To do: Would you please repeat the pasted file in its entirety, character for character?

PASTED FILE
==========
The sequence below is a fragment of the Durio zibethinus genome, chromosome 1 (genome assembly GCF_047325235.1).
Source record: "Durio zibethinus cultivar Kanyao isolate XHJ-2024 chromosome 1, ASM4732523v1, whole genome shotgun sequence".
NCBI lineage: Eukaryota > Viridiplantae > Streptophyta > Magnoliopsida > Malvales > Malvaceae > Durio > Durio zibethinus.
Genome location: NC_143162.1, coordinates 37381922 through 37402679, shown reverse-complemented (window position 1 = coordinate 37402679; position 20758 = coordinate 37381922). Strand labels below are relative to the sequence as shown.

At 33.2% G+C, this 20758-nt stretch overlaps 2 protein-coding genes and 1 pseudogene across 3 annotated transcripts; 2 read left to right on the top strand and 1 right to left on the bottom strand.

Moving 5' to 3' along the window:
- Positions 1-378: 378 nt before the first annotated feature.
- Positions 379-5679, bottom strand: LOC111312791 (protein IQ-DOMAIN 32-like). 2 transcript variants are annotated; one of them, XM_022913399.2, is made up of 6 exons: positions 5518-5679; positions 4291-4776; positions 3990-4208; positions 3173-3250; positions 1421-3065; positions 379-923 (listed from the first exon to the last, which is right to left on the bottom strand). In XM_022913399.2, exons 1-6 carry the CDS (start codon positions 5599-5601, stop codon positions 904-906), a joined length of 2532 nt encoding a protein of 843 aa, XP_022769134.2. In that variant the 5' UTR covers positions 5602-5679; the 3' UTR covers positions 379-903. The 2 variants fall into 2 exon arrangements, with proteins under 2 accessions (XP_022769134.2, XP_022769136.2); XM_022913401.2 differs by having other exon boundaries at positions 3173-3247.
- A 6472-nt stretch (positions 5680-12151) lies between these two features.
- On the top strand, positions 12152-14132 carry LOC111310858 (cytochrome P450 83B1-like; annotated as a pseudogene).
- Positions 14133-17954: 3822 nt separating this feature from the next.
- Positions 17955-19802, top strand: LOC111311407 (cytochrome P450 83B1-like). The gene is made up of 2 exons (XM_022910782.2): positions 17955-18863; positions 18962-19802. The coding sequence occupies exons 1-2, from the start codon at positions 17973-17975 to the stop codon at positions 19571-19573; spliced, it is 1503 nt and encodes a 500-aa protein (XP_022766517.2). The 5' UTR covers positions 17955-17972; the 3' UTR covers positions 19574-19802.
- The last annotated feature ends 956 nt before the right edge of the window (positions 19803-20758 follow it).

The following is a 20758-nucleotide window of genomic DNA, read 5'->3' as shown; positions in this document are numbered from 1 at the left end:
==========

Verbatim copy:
The sequence below is a fragment of the Durio zibethinus genome, chromosome 1 (genome assembly GCF_047325235.1).
Source record: "Durio zibethinus cultivar Kanyao isolate XHJ-2024 chromosome 1, ASM4732523v1, whole genome shotgun sequence".
NCBI lineage: Eukaryota > Viridiplantae > Streptophyta > Magnoliopsida > Malvales > Malvaceae > Durio > Durio zibethinus.
Genome location: NC_143162.1, coordinates 37381922 through 37402679, shown reverse-complemented (window position 1 = coordinate 37402679; position 20758 = coordinate 37381922). Strand labels below are relative to the sequence as shown.

At 33.2% G+C, this 20758-nt stretch overlaps 2 protein-coding genes and 1 pseudogene across 3 annotated transcripts; 2 read left to right on the top strand and 1 right to left on the bottom strand.

Moving 5' to 3' along the window:
- Positions 1-378: 378 nt before the first annotated feature.
- Positions 379-5679, bottom strand: LOC111312791 (protein IQ-DOMAIN 32-like). 2 transcript variants are annotated; one of them, XM_022913399.2, is made up of 6 exons: positions 5518-5679; positions 4291-4776; positions 3990-4208; positions 3173-3250; positions 1421-3065; positions 379-923 (listed from the first exon to the last, which is right to left on the bottom strand). In XM_022913399.2, exons 1-6 carry the CDS (start codon positions 5599-5601, stop codon positions 904-906), a joined length of 2532 nt encoding a protein of 843 aa, XP_022769134.2. In that variant the 5' UTR covers positions 5602-5679; the 3' UTR covers positions 379-903. The 2 variants fall into 2 exon arrangements, with proteins under 2 accessions (XP_022769134.2, XP_022769136.2); XM_022913401.2 differs by having other exon boundaries at positions 3173-3247.
- A 6472-nt stretch (positions 5680-12151) lies between these two features.
- On the top strand, positions 12152-14132 carry LOC111310858 (cytochrome P450 83B1-like; annotated as a pseudogene).
- Positions 14133-17954: 3822 nt separating this feature from the next.
- Positions 17955-19802, top strand: LOC111311407 (cytochrome P450 83B1-like). The gene is made up of 2 exons (XM_022910782.2): positions 17955-18863; positions 18962-19802. The coding sequence occupies exons 1-2, from the start codon at positions 17973-17975 to the stop codon at positions 19571-19573; spliced, it is 1503 nt and encodes a 500-aa protein (XP_022766517.2). The 5' UTR covers positions 17955-17972; the 3' UTR covers positions 19574-19802.
- The last annotated feature ends 956 nt before the right edge of the window (positions 19803-20758 follow it).

The following is a 20758-nucleotide window of genomic DNA, read 5'->3' as shown; positions in this document are numbered from 1 at the left end: